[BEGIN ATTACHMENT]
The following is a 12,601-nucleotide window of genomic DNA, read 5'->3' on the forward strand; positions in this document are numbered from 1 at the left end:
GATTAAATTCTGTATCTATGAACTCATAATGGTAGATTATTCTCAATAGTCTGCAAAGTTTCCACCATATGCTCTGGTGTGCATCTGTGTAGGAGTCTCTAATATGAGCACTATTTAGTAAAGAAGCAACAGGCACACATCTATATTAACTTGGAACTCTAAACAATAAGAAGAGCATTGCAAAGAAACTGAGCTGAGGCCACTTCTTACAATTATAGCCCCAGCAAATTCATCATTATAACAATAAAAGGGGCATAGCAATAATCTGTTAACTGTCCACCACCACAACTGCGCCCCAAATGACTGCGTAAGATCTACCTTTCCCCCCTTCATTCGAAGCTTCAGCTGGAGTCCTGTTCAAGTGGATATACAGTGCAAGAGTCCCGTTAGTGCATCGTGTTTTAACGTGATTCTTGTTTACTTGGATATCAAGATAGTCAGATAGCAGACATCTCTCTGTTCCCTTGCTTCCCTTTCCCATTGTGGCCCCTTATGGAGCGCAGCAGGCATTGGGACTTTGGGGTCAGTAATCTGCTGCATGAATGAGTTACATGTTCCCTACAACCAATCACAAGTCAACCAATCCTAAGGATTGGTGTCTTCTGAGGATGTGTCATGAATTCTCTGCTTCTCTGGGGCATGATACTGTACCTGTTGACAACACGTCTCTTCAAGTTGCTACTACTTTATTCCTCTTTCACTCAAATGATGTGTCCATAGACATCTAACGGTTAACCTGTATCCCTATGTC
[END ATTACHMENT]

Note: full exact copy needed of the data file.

The following is a 12,601-nucleotide window of genomic DNA, read 5'->3' on the forward strand; positions in this document are numbered from 1 at the left end:
GATTAAATTCTGTATCTATGAACTCATAATGGTAGATTATTCTCAATAGTCTGCAAAGTTTCCACCATATGCTCTGGTGTGCATCTGTGTAGGAGTCTCTAATATGAGCACTATTTAGTAAAGAAGCAACAGGCACACATCTATATTAACTTGGAACTCTAAACAATAAGAAGAGCATTGCAAAGAAACTGAGCTGAGGCCACTTCTTACAATTATAGCCCCAGCAAATTCATCATTATAACAATAAAAGGGGCATAGCAATAATCTGTTAACTGTCCACCACCACAACTGCGCCCCAAATGACTGCGTAAGATCTACCTTTCCCCCCTTCATTCGAAGCTTCAGCTGGAGTCCTGTTCAAGTGGATATACAGTGCAAGAGTCCCGTTAGTGCATCGTGTTTTAACGTGATTCTTGTTTACTTGGATATCAAGATAGTCAGATAGCAGACATCTCTCTGTTCCCTTGCTTCCCTTTCCCATTGTGGCCCCTTATGGAGCGCAGCAGGCATTGGGACTTTGGGGTCAGTAATCTGCTGCATGAATGAGTTACATGTTCCCTACAACCAATCACAAGTCAACCAATCCTAAGGATTGGTGTCTTCTGAGGATGTGTCATGAATTCTCTGCTTCTCTGGGGCATGATACTGTACCTGTTGACAACACGTCTCTTCAAGTTGCTACTACTTTATTCCTCTTTCACTCAAATGATGTGTCCATAGACATCTAACGGTTAACCTGTATCCCTATGTC